Dressed in her NHS blue scrubs with navy blue clogs, Abby performs one of many vital checks on a patient in critical care.
Tapping the touch screens of an array of monitors, she listens to the regular feedback of beeps and chimes, letting her know that her patient is doing ok.
Looking across to the next patient bed space, she shares a smile with a colleague over something that happened earlier in the day. Despite – or perhaps because of – the seriousness of the conditions their patients experience, there is a real sense of camaraderie in the department.
“I feel completely at home here,” Abby said. “The team morale is strong and although the patients are at one of the most delicate times they’ll ever have in their lives, we feel so proud to play a vital part in their recovery.”
At the age of 33, Abby is about to become a qualified nurse, fulfilling a promise she made to herself when joining the NHS 10 years ago as a domestic cleaner.
Her journey since then has involved living in Tunisia, Birmingham and Cambridge, progressing from a band one on the NHS career ladder all the way through to what will be a band five come the start of 2021.
'I always wanted to train to become a nurse'
“Whilst living in Tunisia, I applied for my domestic role in 2010 and returned to Birmingham. In 2015 I joined Royal Papworth, working as a healthcare support worker, but always wanted to train to become a nurse”.
“In September 2016 I began on the foundation nursing degree course at Anglia Ruskin University in Cambridge; this was a mix of studying and working on the job here at Royal Papworth Hospital for almost two years.
“When I passed that course I started my current position as a band four assistant practitioner. After further training and studying as part of the top-up nursing apprenticeship during the past 15 months I am now converting that foundation degree into a registered nurse (RN) degree, which will be complete come February 2021.”
Abby will become a staff nurse in critical care from February 2021
Of the decade she has spent in the NHS, there’s no doubt that 2020 – bookmarked as International Year of the Nurse and Midwife - has been the most gruelling and tiring in her career.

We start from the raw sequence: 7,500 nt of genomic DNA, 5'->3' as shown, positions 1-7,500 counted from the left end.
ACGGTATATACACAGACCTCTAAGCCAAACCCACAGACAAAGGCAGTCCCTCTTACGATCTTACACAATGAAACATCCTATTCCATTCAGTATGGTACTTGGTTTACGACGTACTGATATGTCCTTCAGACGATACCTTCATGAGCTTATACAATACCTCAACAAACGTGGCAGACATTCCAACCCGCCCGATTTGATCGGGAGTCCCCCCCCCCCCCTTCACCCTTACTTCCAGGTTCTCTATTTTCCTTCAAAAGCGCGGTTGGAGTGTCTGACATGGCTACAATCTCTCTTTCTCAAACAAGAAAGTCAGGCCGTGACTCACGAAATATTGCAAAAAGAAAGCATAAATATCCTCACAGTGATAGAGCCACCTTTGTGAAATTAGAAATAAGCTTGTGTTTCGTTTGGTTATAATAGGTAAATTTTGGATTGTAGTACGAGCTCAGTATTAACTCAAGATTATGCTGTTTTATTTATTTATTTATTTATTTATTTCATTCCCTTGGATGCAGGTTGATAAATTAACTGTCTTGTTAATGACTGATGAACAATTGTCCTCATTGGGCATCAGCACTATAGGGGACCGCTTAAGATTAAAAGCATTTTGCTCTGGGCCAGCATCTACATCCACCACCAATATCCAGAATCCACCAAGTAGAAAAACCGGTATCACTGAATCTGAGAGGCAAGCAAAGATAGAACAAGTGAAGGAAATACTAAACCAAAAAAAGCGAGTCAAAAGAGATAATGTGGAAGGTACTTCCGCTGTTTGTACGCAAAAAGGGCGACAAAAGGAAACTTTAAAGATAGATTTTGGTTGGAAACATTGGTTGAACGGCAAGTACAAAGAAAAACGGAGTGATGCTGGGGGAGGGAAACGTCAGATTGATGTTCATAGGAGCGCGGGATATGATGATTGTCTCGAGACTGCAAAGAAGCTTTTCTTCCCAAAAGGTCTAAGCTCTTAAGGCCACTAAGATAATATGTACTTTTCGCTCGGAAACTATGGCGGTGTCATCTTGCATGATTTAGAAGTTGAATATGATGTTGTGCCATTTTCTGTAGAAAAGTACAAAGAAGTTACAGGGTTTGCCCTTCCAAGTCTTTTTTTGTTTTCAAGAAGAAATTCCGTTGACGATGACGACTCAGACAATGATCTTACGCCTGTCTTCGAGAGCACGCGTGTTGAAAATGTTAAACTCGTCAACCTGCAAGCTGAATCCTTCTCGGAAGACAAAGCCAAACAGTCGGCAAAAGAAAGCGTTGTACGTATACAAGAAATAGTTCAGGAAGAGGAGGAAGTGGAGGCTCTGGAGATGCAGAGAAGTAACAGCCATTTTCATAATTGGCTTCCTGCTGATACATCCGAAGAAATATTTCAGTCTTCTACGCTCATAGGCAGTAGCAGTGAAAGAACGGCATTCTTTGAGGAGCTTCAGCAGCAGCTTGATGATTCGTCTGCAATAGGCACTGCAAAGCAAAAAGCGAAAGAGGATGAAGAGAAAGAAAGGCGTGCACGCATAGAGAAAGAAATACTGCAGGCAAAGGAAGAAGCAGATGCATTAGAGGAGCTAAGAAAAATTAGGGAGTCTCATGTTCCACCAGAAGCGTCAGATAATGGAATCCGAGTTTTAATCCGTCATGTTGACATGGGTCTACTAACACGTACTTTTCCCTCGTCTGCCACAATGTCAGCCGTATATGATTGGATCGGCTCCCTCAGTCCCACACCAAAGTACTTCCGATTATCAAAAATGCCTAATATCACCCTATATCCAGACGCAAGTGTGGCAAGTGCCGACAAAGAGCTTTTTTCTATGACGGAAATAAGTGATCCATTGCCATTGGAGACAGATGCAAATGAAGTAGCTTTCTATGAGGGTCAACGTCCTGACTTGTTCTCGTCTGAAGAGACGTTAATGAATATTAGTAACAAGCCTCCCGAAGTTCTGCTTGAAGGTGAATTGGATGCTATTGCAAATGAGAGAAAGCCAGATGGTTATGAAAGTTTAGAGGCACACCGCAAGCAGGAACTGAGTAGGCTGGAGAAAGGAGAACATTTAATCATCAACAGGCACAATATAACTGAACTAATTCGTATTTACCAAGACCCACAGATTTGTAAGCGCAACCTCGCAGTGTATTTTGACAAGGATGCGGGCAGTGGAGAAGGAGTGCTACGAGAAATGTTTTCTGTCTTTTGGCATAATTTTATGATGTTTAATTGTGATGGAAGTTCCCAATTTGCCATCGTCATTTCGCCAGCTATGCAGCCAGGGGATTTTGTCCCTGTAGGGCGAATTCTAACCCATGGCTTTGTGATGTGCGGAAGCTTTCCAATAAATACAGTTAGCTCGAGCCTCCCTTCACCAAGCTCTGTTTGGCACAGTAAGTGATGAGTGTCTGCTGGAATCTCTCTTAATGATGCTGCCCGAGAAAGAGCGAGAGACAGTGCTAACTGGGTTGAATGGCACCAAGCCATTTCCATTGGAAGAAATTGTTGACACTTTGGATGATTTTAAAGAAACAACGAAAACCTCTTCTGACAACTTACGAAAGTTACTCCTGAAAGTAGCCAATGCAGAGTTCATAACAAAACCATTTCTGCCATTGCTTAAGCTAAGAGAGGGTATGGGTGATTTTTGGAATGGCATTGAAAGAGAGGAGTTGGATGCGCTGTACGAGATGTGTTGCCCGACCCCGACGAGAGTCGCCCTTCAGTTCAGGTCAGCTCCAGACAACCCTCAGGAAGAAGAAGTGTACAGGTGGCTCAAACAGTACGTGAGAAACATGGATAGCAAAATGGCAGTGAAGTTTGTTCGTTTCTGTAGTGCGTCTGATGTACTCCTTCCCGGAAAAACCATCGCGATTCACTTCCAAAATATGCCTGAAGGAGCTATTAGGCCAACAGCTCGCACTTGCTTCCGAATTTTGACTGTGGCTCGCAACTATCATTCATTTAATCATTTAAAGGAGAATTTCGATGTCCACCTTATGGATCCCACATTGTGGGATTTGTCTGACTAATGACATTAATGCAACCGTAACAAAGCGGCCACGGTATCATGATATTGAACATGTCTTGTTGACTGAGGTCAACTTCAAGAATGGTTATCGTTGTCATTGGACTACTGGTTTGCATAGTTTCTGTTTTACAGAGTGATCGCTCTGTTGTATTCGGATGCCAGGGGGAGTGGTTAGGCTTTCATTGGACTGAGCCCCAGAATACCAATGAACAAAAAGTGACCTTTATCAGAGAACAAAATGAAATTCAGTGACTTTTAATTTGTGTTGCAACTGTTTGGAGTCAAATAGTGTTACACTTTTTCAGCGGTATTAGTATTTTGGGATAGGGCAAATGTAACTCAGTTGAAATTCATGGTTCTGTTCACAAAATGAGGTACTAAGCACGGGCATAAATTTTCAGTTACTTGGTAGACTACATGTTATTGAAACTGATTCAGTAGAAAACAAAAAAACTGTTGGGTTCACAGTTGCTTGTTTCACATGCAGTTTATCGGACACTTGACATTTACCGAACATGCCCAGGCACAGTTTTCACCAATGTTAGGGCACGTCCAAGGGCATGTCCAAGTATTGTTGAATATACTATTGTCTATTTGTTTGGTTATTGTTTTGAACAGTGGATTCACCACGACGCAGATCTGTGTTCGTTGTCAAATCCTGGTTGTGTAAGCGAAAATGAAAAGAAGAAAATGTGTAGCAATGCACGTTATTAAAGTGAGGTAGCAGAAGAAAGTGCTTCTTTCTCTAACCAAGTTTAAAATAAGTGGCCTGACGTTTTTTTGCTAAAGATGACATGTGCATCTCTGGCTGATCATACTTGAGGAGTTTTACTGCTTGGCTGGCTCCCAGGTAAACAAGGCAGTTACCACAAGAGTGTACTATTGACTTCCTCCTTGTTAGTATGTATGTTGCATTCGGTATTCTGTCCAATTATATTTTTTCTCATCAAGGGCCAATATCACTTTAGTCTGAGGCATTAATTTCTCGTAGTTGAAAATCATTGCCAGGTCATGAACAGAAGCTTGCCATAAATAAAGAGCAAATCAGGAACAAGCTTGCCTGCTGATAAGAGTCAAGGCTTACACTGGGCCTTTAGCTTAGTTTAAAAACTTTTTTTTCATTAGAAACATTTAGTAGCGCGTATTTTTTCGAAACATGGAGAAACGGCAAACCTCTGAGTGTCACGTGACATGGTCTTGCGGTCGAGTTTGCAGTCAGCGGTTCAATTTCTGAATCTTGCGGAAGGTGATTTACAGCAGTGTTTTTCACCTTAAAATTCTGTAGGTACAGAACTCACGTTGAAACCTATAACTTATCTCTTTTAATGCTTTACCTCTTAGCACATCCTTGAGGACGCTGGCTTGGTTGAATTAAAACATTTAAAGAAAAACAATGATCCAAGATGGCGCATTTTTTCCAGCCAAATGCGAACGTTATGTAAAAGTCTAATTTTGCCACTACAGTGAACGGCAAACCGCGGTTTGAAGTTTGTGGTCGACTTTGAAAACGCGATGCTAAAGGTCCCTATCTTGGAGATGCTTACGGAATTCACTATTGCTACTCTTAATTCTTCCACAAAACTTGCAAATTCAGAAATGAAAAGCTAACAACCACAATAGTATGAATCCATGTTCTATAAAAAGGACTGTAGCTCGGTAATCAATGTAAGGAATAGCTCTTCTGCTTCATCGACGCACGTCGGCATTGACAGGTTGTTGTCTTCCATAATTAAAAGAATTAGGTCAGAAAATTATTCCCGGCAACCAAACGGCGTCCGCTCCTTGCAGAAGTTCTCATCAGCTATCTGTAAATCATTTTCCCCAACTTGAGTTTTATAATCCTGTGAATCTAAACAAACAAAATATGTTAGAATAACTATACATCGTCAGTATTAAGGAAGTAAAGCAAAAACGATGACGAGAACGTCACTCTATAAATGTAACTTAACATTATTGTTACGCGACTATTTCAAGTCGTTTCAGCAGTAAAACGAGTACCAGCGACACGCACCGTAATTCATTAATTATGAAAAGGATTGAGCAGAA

During the first wave of the coronavirus (COVID-19) pandemic, the hospital’s critical care unit expanded to twice its usual size and cared for some of the most seriously ill patients in the East of England, as one of five centres providing extracorporeal membrane oxygenation (ECMO) for patients experiencing severe respiratory failure.
Although Abby continues to care for coronavirus patients during the second wave of the virus this winter, she hopes that 2021 will be a better year for her and her colleagues as she prepares to begin the year as a pre-registered nurse before formally graduating into a registered nurse.
“I’ve learnt so much during my time here with all the rotations across all departments in the hospital, plus everything that has been thrown our way in the past 12 months, too.
'I'm so excited to formally become a registered nurse'
“Critical care is all about the teamwork in action. During the surge in the spring it was really difficult and everyone was pushed to their limits. Still being a student and caring for these patients was hard but the team was so supportive.
“I’m so excited to formally become a registered nurse in the next few months. I would never have been able to afford going to college and then university full-time so this pathway has given me an option that works for me to become a registered nurse.
“It has taken longer than it does for other people, but I have no financial debts and have enjoyed the work-life balance that training in this way has given me. I just want to thank the hospital and my colleague for their support, guidance and friendship along the way.”